Is it a bird? Not it's an orchid!
FIRST continental egrets flew into Ipswich, now their plant partners are making an entrance too.The elegant birds have been one of global warming's few winners, once found on the shores of the Mediterranean the graceful birds have seen on the banks of the river Orwell since 2001.
FIRST continental egrets flew into Ipswich, now their plant partners are making an entrance too.
The elegant birds have been one of global warming's few winners, once found on the shores of the Mediterranean the graceful birds have seen on the banks of the river Orwell since 2001.
And now Ipswich-based seed company Thompson & Morgan is introducing a new flower named after the birds, the white egret orchid.
Michael Perry, new product development manager at the company, said: “The exquisite, pearly white, fragrant flowers are displayed like a flock of miniature birds hovering gracefully atop slender stems, as each bloom resembles an egret in flight.”
Legend has it that the flower came into existence during a period of conflict in Japan.
It is said that at that time a girl from the Castle of Setagaya, Tokyo, sent a letter to her lover who was in battle.
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She gave it to a white egret however the egret did not reach him and where the bird fell to the ground a beautiful flower began to grow.
This flower was the white egret orchid, known as Sagisoo to the Japanese, and now the flower mascot of the Castle of Setagaya.
Mr Perry added: “We are very excited to be able to offer this unique new plant to our customers.
“The resemblance to the bird has to be seen to be believed!”
The white egret orchid, or habenaria radiata, is native to Japan and needs plenty of water to grow.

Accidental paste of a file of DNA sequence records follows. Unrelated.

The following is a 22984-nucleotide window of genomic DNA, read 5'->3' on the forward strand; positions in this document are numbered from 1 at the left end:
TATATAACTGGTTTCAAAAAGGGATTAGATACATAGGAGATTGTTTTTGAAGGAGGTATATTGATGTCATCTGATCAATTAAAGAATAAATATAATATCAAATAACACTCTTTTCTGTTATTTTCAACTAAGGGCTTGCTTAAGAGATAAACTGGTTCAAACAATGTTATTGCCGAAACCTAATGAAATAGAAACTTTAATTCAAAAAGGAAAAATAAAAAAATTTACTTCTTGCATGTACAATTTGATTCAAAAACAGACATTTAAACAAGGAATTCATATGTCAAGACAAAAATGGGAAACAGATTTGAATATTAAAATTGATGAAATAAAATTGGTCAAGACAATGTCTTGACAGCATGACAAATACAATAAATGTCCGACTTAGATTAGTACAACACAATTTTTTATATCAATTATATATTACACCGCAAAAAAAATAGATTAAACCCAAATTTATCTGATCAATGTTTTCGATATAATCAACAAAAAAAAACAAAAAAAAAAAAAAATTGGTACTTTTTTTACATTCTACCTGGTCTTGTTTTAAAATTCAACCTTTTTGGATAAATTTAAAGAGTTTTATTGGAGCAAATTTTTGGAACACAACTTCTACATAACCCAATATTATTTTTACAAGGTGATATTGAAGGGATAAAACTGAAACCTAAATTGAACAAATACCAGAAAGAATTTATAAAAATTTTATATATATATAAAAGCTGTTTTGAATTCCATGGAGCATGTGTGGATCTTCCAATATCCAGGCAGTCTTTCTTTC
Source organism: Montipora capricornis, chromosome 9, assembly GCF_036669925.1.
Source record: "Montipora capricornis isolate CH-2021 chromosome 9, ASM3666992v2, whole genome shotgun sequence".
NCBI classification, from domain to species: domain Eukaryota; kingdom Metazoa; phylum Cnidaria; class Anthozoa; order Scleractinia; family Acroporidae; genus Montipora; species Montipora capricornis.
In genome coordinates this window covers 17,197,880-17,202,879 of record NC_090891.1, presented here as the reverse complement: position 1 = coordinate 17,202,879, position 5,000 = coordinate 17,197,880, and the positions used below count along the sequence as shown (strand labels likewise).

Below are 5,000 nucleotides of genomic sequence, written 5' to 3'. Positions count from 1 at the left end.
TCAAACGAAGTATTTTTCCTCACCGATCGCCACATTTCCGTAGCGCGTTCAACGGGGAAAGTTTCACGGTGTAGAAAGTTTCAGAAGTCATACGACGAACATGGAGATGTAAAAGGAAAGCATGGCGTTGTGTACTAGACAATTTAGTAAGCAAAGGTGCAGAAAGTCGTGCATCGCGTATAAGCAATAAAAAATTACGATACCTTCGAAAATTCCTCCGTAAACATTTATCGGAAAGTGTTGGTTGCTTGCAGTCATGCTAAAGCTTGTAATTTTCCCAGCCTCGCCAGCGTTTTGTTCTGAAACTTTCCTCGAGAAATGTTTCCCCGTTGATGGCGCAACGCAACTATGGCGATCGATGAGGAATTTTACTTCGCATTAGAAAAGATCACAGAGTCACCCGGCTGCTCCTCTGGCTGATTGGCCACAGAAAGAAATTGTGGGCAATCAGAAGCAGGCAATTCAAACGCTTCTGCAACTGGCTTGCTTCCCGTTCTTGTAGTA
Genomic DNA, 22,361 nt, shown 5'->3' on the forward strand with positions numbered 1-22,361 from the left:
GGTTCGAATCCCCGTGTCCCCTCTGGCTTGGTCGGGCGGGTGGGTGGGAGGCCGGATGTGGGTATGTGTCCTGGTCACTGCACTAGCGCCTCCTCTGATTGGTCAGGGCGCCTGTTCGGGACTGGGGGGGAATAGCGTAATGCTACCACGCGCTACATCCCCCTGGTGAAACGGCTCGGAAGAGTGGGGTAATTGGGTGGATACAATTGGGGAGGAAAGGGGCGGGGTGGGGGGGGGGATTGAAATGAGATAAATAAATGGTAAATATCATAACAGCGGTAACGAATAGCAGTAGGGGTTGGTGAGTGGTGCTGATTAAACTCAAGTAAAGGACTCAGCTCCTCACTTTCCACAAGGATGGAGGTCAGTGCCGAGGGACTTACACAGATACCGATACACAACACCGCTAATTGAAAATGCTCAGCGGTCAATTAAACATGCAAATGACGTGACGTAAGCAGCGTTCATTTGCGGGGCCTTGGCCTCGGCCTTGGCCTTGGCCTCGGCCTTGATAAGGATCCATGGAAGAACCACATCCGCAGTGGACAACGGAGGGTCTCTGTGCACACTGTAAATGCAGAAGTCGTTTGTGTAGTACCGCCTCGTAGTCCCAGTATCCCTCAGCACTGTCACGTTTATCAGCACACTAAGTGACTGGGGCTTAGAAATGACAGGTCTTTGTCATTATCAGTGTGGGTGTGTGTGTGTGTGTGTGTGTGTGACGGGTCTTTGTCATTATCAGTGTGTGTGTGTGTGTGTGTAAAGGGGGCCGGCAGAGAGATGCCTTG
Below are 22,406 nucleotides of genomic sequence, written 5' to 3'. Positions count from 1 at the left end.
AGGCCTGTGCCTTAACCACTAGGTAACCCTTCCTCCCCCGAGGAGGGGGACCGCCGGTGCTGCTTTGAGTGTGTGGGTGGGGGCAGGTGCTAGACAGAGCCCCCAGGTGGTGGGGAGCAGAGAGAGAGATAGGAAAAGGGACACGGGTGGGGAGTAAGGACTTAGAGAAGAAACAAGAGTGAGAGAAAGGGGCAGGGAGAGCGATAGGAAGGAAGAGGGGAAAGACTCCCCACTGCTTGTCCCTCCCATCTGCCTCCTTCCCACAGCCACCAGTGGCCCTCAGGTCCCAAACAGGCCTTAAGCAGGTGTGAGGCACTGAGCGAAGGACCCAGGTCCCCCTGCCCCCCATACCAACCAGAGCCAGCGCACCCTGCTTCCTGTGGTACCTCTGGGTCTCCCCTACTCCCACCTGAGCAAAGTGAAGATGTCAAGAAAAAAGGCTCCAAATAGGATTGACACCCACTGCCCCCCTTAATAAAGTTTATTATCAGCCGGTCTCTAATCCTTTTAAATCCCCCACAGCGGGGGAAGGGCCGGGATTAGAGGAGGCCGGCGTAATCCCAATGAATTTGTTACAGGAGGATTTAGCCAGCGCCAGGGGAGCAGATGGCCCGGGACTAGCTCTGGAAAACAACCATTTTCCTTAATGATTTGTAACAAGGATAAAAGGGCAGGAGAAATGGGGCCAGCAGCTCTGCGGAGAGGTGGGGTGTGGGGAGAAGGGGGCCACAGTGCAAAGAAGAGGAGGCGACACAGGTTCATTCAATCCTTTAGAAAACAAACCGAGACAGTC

Have you grown a white egret orchid? Write to Your Letters, Evening Star, 30 Lower Brook Street, Ipswich IP4 1AN or e-mail firstname.lastname@example.org.
The birds look similar to small white herons
In the breeding season the egret acquires head plumes and trailing plumes on its back.
Active feeders, they often chase after fish in shallow water and stab with great accuracy.
Little egrets feed mainly on fish and small shore-dwelling animals although one has been spotted eating hawthorn berries from a bush.
Peak numbers at roost sites tend to occur in late August and early September - some birds tend to disperse to smaller sites as winter progresses.
During cold weather egrets are often seen inland along rivers and streams.
The birds often rest in a hunched up position with head and neck hidden and can be confused with the mute swan.
The first influx of little egrets into Britain from northwestern France occurred in 1989.
In the 19th and early part of the 20th century some egret species were endangered by hunting, since hat makers wanted large numbers of egret plumes.